Pro Bono Myths and Realities: The Role of GovernmentOctober 29, 2015
By Bob Glaves | CBF Executive Director
As important as pro bono is to the larger efforts to ensure equal access to justice, the idea that it somehow could be a replacement for adequate funding for legal aid and other critical public service legal functions is terribly misguided. While pro bono indeed does play an integral role in the larger access to justice landscape, it is just one part of the larger solution.
Equal access to justice is one of our foremost principles as a nation, reflected in the fact that our founding fathers chose to establish justice at the start of the Constitution, and in the Pledge of Allegiance’s familiar refrain of liberty and justice for all. The promise of justice for all is an empty one without access to necessary legal assistance, and the laws our governments pass are meaningless if they are not applied equally. Access to quality legal assistance is absolutely essential to ensure that everyone receives the equal protections of our nation’s laws.
Given the fundamental importance of legal assistance to our core values as a country, the idea that we would depend on volunteers as the primary means to deliver it for those who have limited means is ludicrous. If that were posed as a solution to meet other core needs like the national defense, public safety or medical care, it would never be taken seriously. It should have no more merit in this context. Ensuring the justice system is fair and accessible for everyone requires the appropriate public investment in legal aid and public service lawyers. Pro bono is an important supplement to that investment, not a replacement for it.
One Part of the Broader Solution
We first need to recognize that the volume of people who need legal help and cannot afford it requires significant investment in full-time advocates to represent them.
In addition, all people including those who are low-income or disadvantaged have legal needs of varying types, ranging from relatively simple and straightforward matters to highly complex and difficult issues. Just as is true in medical care, some of those needs can be met by practitioners with general knowledge and experience, while others require specialized expertise. And just as we wouldn’t want a volunteer podiatrist doing open heart surgery on someone who couldn’t afford to pay a specialist, we need to recognize the limits of pro bono for complex legal matters that require more specialized experience and expertise that is not typically found in the private bar. Whether we are talking about criminal or civil matters, there is no substitute for properly investing in career legal aid and public service lawyers who can develop the necessary expertise for more specialized matters impacting low-income and disadvantaged people in our community.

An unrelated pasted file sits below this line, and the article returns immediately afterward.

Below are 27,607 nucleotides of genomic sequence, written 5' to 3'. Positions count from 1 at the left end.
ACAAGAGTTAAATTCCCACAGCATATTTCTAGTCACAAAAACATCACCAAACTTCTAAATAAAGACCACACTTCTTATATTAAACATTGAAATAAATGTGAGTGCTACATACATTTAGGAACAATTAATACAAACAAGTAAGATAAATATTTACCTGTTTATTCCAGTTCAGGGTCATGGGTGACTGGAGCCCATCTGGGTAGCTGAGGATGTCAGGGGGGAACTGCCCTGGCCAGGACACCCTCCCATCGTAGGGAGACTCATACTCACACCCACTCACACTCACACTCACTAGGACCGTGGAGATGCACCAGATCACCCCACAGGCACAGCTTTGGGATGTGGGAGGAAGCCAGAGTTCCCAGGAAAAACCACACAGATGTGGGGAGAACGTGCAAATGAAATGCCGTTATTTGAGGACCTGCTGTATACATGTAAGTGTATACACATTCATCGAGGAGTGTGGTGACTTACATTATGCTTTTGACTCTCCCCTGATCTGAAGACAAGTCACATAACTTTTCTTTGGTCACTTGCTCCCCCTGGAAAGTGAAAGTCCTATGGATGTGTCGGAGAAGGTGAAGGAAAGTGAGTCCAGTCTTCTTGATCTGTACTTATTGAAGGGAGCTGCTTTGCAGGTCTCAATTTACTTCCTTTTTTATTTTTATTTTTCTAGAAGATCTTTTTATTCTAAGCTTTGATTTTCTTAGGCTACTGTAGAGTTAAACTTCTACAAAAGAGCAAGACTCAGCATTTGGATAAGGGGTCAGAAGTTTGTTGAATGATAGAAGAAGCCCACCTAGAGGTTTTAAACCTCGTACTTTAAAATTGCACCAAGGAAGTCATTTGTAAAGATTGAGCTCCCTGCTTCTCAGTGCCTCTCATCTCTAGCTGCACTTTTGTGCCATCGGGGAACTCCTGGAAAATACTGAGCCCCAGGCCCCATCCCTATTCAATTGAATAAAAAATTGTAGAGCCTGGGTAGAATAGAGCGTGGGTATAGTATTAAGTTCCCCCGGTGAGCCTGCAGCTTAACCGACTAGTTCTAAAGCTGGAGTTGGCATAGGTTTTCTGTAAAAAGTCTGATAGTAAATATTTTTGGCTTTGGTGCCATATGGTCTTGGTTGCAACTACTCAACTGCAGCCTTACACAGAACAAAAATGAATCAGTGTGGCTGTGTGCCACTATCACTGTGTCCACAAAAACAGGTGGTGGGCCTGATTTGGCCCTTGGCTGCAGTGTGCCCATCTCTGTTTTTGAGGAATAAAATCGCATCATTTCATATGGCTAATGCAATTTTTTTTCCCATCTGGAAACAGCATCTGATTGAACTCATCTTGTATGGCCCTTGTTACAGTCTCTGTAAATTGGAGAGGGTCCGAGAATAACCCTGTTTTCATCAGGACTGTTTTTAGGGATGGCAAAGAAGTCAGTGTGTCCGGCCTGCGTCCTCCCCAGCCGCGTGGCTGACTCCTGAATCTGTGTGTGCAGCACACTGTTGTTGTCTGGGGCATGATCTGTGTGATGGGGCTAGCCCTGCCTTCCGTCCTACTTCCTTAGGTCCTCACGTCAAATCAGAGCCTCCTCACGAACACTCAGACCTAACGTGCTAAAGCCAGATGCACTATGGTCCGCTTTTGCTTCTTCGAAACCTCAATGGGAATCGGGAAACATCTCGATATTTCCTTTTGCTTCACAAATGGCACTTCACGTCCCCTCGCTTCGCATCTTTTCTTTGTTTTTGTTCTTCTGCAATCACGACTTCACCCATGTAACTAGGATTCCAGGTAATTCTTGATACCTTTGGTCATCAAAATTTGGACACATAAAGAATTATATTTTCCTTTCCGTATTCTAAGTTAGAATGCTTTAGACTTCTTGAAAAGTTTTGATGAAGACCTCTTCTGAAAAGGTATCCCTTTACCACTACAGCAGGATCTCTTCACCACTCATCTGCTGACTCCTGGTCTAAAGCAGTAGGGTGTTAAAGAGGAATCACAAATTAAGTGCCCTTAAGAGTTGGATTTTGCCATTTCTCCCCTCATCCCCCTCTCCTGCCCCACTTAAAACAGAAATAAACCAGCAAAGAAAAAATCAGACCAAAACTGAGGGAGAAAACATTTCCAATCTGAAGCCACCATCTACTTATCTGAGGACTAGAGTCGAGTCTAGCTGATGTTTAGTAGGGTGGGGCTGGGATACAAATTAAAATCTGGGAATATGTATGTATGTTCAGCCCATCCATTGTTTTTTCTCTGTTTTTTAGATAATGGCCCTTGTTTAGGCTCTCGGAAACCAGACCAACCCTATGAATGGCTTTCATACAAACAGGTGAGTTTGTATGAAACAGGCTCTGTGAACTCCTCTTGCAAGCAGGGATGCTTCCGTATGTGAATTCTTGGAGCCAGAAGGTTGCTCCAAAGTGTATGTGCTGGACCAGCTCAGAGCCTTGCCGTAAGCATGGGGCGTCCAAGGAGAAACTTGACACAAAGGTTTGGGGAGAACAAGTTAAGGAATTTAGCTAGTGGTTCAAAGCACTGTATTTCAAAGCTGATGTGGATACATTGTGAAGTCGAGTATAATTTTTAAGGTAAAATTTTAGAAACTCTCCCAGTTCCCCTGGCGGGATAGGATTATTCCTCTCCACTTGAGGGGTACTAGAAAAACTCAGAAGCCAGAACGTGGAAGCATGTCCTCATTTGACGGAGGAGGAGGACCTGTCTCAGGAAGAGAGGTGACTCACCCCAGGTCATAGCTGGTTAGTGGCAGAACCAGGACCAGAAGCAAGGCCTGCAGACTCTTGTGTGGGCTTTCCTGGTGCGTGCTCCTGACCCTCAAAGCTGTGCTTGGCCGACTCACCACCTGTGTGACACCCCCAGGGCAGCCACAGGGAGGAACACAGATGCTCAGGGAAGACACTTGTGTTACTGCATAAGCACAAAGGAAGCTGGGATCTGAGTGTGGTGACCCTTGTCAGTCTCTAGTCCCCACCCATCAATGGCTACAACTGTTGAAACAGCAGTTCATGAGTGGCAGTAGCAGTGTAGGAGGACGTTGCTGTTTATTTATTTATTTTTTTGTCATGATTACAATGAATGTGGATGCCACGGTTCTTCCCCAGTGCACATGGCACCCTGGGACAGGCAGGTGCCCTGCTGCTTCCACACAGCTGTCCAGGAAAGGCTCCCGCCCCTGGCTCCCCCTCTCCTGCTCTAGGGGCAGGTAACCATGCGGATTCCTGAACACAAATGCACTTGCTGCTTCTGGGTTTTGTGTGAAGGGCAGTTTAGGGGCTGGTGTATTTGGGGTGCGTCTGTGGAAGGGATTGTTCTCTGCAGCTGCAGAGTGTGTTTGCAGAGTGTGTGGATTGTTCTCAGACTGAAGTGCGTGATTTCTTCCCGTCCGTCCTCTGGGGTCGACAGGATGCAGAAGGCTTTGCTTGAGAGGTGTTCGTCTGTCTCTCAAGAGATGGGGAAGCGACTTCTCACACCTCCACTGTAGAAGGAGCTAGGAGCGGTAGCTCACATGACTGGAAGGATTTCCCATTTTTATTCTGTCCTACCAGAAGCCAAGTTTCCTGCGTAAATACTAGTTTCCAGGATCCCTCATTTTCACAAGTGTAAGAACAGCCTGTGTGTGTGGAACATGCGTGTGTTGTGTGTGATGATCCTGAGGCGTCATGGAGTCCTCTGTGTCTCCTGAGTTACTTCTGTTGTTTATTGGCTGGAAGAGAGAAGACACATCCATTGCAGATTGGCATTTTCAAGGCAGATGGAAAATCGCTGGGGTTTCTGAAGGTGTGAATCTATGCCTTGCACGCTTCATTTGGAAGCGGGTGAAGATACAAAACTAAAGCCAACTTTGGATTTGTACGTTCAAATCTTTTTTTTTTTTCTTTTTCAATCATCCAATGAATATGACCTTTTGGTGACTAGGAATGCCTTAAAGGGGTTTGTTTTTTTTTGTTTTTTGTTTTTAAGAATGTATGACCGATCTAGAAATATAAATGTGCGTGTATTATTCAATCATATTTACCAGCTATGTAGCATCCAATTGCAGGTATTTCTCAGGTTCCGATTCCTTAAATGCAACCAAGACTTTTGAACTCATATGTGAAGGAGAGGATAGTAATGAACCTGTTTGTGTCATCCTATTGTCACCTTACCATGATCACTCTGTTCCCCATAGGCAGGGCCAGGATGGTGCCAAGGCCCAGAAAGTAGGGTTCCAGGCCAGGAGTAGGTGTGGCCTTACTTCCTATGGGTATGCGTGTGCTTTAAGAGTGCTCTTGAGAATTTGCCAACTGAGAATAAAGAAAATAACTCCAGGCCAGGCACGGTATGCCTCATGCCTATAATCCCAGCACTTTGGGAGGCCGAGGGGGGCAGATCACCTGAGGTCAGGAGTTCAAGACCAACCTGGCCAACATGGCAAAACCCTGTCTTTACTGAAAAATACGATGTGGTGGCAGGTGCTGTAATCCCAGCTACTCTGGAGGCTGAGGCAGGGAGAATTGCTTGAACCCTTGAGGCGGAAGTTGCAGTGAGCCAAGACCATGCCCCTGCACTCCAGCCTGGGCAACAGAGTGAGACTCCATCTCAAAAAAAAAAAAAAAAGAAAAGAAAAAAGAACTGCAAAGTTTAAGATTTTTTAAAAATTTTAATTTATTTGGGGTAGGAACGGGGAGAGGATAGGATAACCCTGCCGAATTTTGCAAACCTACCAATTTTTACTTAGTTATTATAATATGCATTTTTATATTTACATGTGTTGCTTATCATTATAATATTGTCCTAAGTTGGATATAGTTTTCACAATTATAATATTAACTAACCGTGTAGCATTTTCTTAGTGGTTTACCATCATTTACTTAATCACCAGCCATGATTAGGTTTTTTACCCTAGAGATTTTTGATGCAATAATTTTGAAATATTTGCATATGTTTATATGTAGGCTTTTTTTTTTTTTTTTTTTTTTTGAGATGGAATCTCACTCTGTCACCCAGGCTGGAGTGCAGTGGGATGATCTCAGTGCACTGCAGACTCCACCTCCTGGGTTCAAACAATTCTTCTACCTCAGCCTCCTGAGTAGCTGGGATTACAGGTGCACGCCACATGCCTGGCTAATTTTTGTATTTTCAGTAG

Finally, even for the many legal areas where pro bono can be an effective part of the solution, it still requires funding to be effective. As Mark Marquardt, the Executive Director for the Lawyers Trust Fund of Illinois aptly puts it, pro bono is cheap but it’s not free. Pro bono lawyers need good legal aid and public service organizations as partners to provide the necessary infrastructure to support their pro bono work. As noted in my prior post in this week’s series, that includes proper investment in professional staff and appropriate support for their work.
How Government Can Support Pro Bono
Along with providing the necessary financial support for pro bono and legal aid organizations, government can encourage organizations receiving that funding to incorporate pro bono into their work as much as practicable in their particular community. What that looks like will vary quite a bit by locale depending on the legal community and other players in that area, and it is important to recognize that blunt, one-size-fits-all instruments aren’t appropriate in this context.
The old political adage of asking how it will play in Peoria doesn’t work in the pro bono context. What plays well in Peoria for pro bono may not work well at all in Chicago or Carbondale (to use some Illinois examples), and we always should be careful to account for the local environment in designing standards to encourage pro bono. What is fair to expect is that any pro bono and legal aid organization receiving funding should be looking at how it can incorporate pro bono as part of its larger strategic plan.